10 SWAT members in South Florida resign from unit
(CNN) -- Ten South Florida police officers have resigned from their city's SWAT unit amid concerns about safety, including their feeling that they're "restrained by the politicalization of our tactics," according to documents obtained by CNN.
The officers sent a letter, dated Tuesday, to Hallandale Beach Police Chief Sonia Quinones, saying they were "minimally equipped, under trained and often times restrained by the politicization of our tactics to the extent of placing the safety of dogs over the safety of the team members."
The officers also said they were displeased after the command staff took a knee with activists and others during a demonstration on Monday, according to the letter.
"Until these conditions and sentiments are rectified and addressed, we cannot safely, effectively and in good faith carry out duties in this capacity without putting ourselves and our families at this needless increased level of risk," the officers added.
Hallandale Beach is an oceanside community of about 38,000 people roughly 20 miles north of Miami.
Hallandale Beach City Manager Greg Chavarria confirmed the members' resignation in a statement obtained by CNN, saying the police chief set a meeting with the officers for Monday afternoon to "hear their concerns and collect their equipment."
The officers resigned only from the SWAT unit, not from the police department, Chavarria said.
"The City of Hallandale Beach continues to have special weapons and tactics coverage through regional mutual aid, which the City has used for SWAT operations in the past. While the voluntary resignation of our officers from this assignment is unfortunate, our residents should be assured it has not had any impact on our commitment to protecting their safety. Also, while these officers have resigned from the SWAT Team, they have not resigned from the Department," the statement read.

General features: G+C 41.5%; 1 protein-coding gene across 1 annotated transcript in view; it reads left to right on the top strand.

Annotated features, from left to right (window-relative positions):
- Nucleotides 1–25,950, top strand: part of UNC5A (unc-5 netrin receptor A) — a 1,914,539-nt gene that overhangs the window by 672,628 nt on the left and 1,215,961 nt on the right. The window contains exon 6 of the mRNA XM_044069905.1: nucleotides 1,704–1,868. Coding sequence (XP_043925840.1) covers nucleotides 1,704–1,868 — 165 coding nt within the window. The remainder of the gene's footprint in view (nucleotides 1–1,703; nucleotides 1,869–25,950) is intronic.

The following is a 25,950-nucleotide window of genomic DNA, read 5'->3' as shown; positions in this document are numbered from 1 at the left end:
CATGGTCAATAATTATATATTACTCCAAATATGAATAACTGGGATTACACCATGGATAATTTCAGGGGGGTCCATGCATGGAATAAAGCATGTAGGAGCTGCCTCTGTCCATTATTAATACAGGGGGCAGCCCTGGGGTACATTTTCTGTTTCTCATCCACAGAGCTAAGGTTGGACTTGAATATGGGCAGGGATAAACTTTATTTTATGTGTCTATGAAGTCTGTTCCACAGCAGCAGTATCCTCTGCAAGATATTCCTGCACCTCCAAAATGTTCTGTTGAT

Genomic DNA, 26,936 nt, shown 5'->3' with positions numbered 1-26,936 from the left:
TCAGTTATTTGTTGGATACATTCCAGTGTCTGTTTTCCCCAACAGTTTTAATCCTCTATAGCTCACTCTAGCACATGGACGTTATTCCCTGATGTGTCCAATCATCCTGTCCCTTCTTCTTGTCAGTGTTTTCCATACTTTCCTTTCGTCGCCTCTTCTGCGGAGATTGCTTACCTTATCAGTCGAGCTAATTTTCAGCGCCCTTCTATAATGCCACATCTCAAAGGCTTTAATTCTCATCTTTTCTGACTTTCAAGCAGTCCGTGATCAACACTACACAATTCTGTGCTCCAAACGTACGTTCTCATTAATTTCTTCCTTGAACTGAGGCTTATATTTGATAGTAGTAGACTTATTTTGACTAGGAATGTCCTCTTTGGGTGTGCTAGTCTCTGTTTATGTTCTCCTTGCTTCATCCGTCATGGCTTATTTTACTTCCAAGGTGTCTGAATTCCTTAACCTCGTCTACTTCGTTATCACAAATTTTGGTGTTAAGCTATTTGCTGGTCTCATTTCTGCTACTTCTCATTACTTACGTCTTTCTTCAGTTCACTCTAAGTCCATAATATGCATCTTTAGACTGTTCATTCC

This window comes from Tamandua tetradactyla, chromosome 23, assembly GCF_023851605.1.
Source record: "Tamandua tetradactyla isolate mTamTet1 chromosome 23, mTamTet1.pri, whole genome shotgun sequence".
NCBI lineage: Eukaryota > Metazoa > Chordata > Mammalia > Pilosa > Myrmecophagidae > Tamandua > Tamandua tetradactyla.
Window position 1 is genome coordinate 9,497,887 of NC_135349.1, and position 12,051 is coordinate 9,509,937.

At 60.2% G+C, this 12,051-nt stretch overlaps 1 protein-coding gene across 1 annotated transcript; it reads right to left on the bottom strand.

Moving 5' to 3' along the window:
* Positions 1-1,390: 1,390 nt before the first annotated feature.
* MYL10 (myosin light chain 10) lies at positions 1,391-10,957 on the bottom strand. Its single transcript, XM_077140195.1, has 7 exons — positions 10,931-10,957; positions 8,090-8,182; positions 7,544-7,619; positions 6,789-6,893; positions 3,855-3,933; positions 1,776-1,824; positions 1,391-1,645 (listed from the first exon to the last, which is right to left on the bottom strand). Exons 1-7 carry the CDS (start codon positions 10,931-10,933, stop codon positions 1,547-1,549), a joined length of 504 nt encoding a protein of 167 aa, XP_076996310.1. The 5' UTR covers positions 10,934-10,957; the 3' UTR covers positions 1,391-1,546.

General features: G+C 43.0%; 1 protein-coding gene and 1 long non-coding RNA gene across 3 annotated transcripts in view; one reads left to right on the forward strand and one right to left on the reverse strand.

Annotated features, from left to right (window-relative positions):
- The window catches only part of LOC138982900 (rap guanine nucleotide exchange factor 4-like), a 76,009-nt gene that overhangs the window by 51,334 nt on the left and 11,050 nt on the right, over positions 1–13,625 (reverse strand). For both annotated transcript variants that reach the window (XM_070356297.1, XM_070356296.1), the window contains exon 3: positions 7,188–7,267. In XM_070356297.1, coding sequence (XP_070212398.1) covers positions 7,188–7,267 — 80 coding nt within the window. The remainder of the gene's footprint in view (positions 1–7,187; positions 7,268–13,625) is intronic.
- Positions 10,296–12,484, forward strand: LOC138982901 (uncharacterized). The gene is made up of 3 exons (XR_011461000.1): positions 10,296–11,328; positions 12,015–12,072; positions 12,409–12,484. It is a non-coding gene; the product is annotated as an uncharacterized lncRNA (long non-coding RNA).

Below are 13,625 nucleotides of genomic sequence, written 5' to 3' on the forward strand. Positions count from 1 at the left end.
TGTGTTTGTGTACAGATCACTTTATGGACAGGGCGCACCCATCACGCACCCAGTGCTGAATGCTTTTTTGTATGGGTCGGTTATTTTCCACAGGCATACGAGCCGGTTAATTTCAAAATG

Chavarria also addressed the officers' concern over the command staff taking a knee during a demonstration, saying "they have incorrectly stated the gesture."
"They specifically mention their displeasure with the Chief joining members of our community in taking a knee against racism, hatred, and intolerance earlier this week. They have incorrectly stated the gesture was in support of an elected official. This is simply not true," Chavarria said in the statement.
Cities across the country have seen weeks of protests and unrest, sparked initially by last month's death in Minneapolis of George Floyd in police custody, which also spurred sweeping discussions about race relations, reform of policing and more.
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